The Exclusivity of Christ

July 7, 2008

Title: The Exclusivity of Christ


Text: Acts 4:1-12

Time: June 23rd, 2008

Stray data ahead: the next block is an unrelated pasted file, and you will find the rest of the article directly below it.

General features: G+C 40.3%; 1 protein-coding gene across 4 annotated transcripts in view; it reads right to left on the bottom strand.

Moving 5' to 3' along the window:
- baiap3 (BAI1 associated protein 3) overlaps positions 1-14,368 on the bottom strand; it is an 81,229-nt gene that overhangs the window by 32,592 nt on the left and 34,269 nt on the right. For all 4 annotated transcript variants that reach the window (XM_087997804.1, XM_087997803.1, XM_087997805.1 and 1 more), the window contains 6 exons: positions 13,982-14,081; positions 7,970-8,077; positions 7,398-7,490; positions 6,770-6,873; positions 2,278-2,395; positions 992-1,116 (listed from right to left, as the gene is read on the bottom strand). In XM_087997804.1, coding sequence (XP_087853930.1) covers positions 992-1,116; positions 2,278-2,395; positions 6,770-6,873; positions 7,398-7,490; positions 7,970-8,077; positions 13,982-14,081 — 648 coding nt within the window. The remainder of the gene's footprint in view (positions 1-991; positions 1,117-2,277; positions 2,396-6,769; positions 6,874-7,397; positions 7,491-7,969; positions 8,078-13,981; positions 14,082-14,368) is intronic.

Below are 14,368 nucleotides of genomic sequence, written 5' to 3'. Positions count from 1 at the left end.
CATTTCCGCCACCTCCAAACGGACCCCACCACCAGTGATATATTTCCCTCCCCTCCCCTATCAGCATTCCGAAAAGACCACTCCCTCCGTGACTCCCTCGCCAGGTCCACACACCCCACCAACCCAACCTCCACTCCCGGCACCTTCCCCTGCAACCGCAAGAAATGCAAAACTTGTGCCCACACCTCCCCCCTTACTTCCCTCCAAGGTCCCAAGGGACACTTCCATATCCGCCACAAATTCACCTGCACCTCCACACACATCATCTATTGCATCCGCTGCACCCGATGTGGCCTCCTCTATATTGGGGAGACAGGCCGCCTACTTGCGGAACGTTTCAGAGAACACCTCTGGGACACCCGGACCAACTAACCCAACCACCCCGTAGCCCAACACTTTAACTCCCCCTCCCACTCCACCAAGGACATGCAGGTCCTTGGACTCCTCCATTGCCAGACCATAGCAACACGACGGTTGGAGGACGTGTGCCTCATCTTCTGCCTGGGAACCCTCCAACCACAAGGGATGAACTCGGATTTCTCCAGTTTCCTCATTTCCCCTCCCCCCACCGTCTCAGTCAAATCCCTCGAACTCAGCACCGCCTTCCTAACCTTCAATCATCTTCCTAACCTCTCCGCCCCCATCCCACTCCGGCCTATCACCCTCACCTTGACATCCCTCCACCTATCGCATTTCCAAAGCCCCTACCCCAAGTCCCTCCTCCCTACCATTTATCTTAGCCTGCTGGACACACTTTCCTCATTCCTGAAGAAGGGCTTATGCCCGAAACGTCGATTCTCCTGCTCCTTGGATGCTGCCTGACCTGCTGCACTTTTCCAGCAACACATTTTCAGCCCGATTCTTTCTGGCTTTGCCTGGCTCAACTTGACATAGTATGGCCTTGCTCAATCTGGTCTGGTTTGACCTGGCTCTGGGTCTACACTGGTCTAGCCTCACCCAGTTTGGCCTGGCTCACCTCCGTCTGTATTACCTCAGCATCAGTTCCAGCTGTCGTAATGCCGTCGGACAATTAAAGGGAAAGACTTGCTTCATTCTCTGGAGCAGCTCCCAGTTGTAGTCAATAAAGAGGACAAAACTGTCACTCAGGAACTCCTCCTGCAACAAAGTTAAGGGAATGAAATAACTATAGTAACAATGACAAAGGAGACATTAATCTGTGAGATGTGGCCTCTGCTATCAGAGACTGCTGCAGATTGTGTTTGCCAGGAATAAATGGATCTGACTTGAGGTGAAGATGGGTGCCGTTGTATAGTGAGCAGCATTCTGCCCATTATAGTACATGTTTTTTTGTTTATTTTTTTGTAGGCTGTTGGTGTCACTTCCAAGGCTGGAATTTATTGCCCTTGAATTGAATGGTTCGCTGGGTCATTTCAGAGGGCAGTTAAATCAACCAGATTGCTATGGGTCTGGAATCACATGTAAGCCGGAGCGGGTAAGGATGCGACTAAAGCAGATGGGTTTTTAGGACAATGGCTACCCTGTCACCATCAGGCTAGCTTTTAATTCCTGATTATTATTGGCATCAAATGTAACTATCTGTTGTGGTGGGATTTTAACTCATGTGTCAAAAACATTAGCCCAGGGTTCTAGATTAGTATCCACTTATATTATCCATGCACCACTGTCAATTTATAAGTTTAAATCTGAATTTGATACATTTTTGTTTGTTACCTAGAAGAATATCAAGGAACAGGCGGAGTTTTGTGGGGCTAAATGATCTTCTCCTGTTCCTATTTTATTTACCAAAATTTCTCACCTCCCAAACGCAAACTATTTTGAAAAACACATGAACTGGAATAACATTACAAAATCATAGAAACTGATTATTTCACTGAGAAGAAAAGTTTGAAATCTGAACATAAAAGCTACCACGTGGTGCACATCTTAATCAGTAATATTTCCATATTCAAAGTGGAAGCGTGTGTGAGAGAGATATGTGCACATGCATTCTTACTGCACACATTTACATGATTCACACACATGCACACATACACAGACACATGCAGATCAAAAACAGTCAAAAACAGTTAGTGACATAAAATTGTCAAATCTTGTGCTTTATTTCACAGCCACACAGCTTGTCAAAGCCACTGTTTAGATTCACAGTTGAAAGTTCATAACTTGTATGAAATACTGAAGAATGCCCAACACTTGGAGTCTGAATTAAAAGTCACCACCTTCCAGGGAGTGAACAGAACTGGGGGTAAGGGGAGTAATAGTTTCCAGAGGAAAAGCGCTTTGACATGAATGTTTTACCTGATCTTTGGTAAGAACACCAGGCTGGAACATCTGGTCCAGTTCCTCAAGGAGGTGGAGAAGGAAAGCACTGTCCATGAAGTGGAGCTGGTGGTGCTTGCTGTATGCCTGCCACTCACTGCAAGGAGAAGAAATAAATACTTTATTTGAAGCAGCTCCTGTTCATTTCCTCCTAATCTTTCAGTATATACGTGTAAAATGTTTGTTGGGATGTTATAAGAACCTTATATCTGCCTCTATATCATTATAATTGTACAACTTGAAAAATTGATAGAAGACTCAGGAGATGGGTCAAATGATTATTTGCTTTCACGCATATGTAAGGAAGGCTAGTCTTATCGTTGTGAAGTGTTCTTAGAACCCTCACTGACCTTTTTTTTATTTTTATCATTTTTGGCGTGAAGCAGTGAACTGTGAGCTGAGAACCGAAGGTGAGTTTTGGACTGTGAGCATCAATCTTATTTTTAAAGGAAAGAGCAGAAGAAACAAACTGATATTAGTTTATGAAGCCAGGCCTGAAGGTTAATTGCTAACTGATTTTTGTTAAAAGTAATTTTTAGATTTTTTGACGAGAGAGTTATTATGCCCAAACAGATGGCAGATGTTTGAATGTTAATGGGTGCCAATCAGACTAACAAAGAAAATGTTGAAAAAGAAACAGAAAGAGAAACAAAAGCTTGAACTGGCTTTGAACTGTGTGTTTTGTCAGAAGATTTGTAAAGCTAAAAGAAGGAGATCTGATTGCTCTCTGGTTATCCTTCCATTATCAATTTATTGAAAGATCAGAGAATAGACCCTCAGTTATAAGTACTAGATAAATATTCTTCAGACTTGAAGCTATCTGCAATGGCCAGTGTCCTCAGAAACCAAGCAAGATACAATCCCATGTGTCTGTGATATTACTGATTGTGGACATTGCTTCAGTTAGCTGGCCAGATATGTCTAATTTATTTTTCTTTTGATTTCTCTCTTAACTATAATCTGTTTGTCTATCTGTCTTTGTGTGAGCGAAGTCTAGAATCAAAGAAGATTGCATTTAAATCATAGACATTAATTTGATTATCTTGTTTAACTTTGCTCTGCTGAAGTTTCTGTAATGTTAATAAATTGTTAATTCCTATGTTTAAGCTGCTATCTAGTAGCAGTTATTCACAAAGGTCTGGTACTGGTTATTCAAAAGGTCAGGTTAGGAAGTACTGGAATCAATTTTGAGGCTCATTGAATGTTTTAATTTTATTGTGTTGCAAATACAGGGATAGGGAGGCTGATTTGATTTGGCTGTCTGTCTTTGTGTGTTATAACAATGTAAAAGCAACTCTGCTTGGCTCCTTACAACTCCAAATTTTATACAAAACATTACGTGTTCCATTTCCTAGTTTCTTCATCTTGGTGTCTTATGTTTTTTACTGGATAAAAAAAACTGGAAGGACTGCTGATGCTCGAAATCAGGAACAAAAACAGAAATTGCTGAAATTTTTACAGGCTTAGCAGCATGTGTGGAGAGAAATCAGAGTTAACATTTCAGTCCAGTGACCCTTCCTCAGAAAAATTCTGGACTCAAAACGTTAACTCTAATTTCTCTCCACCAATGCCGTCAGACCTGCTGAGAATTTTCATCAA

We’re back in the Book of Acts after a brief Sunday dealing with the topic of death last week. In the Book of Acts we are learning about how Christians, how the early church, operated. Everything was brand new back then, there was no baggage accumulated after many, many years of religious faith and practice. Today, we operate under conditions in which the Christian church finds itself embedded in the modern world under customs, traditions, cultural practices and historical developments 2000 years old. We ask the question, “How much of what we believe and practice of Christianity is the truth from God and how much is mere human tradition?” As we read and study the Book of Acts we are in a better position to answer that question, because in the record of the early church we see a pure and simple Christianity – before all the historical baggage of human culture was added to it. Now not all tradition and historical additions are wrong; in fact, many of the things added on to the original message and practice of Christianity are not only helpful, but essential. For example, the New Testament itself isn’t a feature or fixture of the early church, yet through the historical process of recording the writings of the Apostles and their associates, we now have the Gospels, Paul’s Epistles, and the other writings which complete the canon of scripture for Christians. The New Testament is not only helpful but essential to our faith today, as it has been for the faithful for nearly 2000 years, even though it wasn’t a part of the church in the early years – at least, it wasn’t in its entirety, in its present form. So the New Testament is an example of a good, important, even essential traditional historical development. So not all tradition is bad. Also, again, another example is the doctrine of the Trinity. This teaching is not spelled out as a doctrine in the record of the early church, but it came about upon reflection on the New Testament teaching that God is One, yet Three Persons are called God – Father, Son, and Holy Spirit. So if there is but One God, yet Three Persons are called God, then it must be that the Three Persons are the One God. This is another example of true, accurate, important historical, human tradition that is perfectly consistent with the truth of God. In fact, we would today call the doctrine of the Trinity a truth from God even though it came through human reflection upon the Word of God instead of direct revelation from God. So, not all human tradition is bad, some tradition is even part of God’s revelation, as in the case of the Trinity. But then again, there are other cases, many cases, where harmful human tradition and cultural baggage have crept into the church and corrupted it. That’s why reading and studying the Book of Acts can help us sift and sort between essential truth from God and hurtful human cultural baggage. Our aim should be to believe and practice the pure Word of God, not opinions and customs of men that have been mixed with God’s truth. The Book of Acts can help us tell the difference between the two. Today, I’d like to give attention to what is called the “exclusivity of Christ,” or the “exclusivity of the Christian faith.” That is, how salvation is found only in Jesus Christ, despite all the other religions in the world. Today, this idea that only Jesus saves is being challenged in our modern world. So let’s return to the original Christianity of the 1st Century and see what it taught. Acts 4:1-12 (read), focusing on verses 10-12, “Then know this, you and all the people of Israel; it is by the name of Jesus Christ of Nazareth, whom you crucified but whom God raised from the dead, that this man stands before you healed. He is the stone you builders rejected, which has become the capstone. Salvation is found in no one else, for there is no other name under heaven given to men by which we must be saved.” (more…)